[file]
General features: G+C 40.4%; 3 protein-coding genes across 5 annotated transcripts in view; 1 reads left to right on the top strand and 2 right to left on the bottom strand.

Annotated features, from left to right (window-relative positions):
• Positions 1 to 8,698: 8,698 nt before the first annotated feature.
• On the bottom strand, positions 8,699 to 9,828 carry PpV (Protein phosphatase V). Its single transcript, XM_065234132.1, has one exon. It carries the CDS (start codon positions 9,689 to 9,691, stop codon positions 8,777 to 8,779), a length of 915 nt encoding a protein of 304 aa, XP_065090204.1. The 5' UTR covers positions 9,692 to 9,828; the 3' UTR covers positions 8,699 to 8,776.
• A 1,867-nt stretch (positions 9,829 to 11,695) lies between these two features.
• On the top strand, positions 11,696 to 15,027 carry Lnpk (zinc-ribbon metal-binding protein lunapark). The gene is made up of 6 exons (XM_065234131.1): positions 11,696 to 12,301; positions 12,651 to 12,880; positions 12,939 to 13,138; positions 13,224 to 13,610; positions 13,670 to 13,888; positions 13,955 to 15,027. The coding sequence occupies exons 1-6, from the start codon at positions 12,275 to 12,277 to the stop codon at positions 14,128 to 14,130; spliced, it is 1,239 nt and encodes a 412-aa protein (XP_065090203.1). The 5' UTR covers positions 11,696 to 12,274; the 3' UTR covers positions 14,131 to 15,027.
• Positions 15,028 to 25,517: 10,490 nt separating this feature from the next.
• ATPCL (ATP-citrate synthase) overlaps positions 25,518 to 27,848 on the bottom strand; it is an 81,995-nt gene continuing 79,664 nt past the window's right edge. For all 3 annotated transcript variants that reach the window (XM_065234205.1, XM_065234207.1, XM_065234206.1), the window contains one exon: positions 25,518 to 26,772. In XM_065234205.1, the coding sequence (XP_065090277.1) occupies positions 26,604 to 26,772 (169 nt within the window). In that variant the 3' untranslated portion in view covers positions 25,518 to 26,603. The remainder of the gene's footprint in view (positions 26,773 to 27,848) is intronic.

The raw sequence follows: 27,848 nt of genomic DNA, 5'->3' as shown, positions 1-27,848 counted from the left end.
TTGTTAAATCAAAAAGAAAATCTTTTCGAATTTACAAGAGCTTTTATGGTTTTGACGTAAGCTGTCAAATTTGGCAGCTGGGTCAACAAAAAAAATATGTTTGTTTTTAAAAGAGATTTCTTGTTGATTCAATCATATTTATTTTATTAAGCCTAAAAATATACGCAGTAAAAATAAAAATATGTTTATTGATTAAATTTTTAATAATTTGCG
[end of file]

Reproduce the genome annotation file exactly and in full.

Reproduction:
General features: G+C 40.4%; 3 protein-coding genes across 5 annotated transcripts in view; 1 reads left to right on the top strand and 2 right to left on the bottom strand.

Annotated features, from left to right (window-relative positions):
• Positions 1 to 8,698: 8,698 nt before the first annotated feature.
• On the bottom strand, positions 8,699 to 9,828 carry PpV (Protein phosphatase V). Its single transcript, XM_065234132.1, has one exon. It carries the CDS (start codon positions 9,689 to 9,691, stop codon positions 8,777 to 8,779), a length of 915 nt encoding a protein of 304 aa, XP_065090204.1. The 5' UTR covers positions 9,692 to 9,828; the 3' UTR covers positions 8,699 to 8,776.
• A 1,867-nt stretch (positions 9,829 to 11,695) lies between these two features.
• On the top strand, positions 11,696 to 15,027 carry Lnpk (zinc-ribbon metal-binding protein lunapark). The gene is made up of 6 exons (XM_065234131.1): positions 11,696 to 12,301; positions 12,651 to 12,880; positions 12,939 to 13,138; positions 13,224 to 13,610; positions 13,670 to 13,888; positions 13,955 to 15,027. The coding sequence occupies exons 1-6, from the start codon at positions 12,275 to 12,277 to the stop codon at positions 14,128 to 14,130; spliced, it is 1,239 nt and encodes a 412-aa protein (XP_065090203.1). The 5' UTR covers positions 11,696 to 12,274; the 3' UTR covers positions 14,131 to 15,027.
• Positions 15,028 to 25,517: 10,490 nt separating this feature from the next.
• ATPCL (ATP-citrate synthase) overlaps positions 25,518 to 27,848 on the bottom strand; it is an 81,995-nt gene continuing 79,664 nt past the window's right edge. For all 3 annotated transcript variants that reach the window (XM_065234205.1, XM_065234207.1, XM_065234206.1), the window contains one exon: positions 25,518 to 26,772. In XM_065234205.1, the coding sequence (XP_065090277.1) occupies positions 26,604 to 26,772 (169 nt within the window). In that variant the 3' untranslated portion in view covers positions 25,518 to 26,603. The remainder of the gene's footprint in view (positions 26,773 to 27,848) is intronic.

The raw sequence follows: 27,848 nt of genomic DNA, 5'->3' as shown, positions 1-27,848 counted from the left end.
TTGTTAAATCAAAAAGAAAATCTTTTCGAATTTACAAGAGCTTTTATGGTTTTGACGTAAGCTGTCAAATTTGGCAGCTGGGTCAACAAAAAAAATATGTTTGTTTTTAAAAGAGATTTCTTGTTGATTCAATCATATTTATTTTATTAAGCCTAAAAATATACGCAGTAAAAATAAAAATATGTTTATTGATTAAATTTTTAATAATTTGCG